By Michelle Kay
What do you get when you put Captain Morgan, Santa Claus, Superman, scores of men in colourful wigs and orange shirts carrying around giant balloons of inflated penises, bottles of Steam Whistle, afros, a haka performance, ederhosen-wearing lads, goofy hat-wearing girls, all chanting and cheering showing various displays of bravado and betting all in a room shaking their fists playing Rock, Paper, Scissors? Signs of a Halloween party in November? Nope. An initiation party for frat boys? Maybe. Throw in a dozen referees, one Master of Ceremonies, a trophy, cash prizes totalling $10,000 and MTV coverage, and you’ll get the 5th annual Rock, Paper, Scissors World Championships. This year’s competition took place on November 11, 2006 at the Steam Whistle Brewery in Toronto.
There were approximately 500 participants in 2006, with over half from outside of Canada. Teams of players from the Caymen Islands, Australia, New Zealand, Norway, the United Kingdom, Ireland and the United States travelled to Toronto to compete for the first prize of $7,000 as well as fame, glory and bragging rights. The World RPS Society has been organizing world championships in Toronto since 2002. The current directors, brothers Douglas and Graham Walker, got involved with the RPS Society in 1995, and since then the game’s popularity as a valid sporting event–even if you do play it with a beer in hand–has grown tremendously, making it a cult phenomenon complete with sponsorships, a DVD that you can play against and a card game. Of the 500 participants, the number is eventually whittled down to 16 who compete on stage. Then eight, then four and finally down to the last two. This year’s winner, Bob Cooper from London, England, beat out New Jerseyan, Bryan “The Saint” Bennet, when his scissors cut Bryan’s paper. This is the first time the trophy has left Canadian waters.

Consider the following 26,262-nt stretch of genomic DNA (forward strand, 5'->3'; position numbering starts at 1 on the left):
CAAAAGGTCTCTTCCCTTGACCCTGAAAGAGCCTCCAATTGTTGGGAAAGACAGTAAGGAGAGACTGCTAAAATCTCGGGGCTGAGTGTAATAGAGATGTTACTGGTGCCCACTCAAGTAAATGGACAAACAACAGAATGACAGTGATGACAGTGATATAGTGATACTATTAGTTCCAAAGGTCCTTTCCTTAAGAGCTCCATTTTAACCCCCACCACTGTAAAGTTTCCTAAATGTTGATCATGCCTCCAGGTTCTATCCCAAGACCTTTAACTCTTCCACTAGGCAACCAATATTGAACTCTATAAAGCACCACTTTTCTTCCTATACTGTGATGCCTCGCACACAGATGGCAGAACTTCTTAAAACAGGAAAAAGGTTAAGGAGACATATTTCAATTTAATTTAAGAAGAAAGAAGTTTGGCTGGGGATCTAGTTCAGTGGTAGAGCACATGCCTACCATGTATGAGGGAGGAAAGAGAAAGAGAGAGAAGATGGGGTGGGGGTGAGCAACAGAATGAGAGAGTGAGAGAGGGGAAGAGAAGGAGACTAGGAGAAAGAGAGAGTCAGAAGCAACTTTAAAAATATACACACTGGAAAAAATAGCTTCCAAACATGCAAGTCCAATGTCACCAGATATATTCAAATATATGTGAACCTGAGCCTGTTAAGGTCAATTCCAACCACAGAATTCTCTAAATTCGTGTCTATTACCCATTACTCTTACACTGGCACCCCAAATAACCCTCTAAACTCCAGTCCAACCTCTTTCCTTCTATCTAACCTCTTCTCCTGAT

RPS may seem like a simple child’s game used for quick decision making and resolving conflicts, but don’t be fooled. Its widespread appeal as a sport provides a sense of camaraderie among team members, a healthy dose of national pride, and an opportunity to meet people from around the world at a tournament with a hokey, kooky, fun costume party type of atmosphere. According to one member of Team Smoot from Michigan, “It’s the stupidest thing ever. How could you not do it?”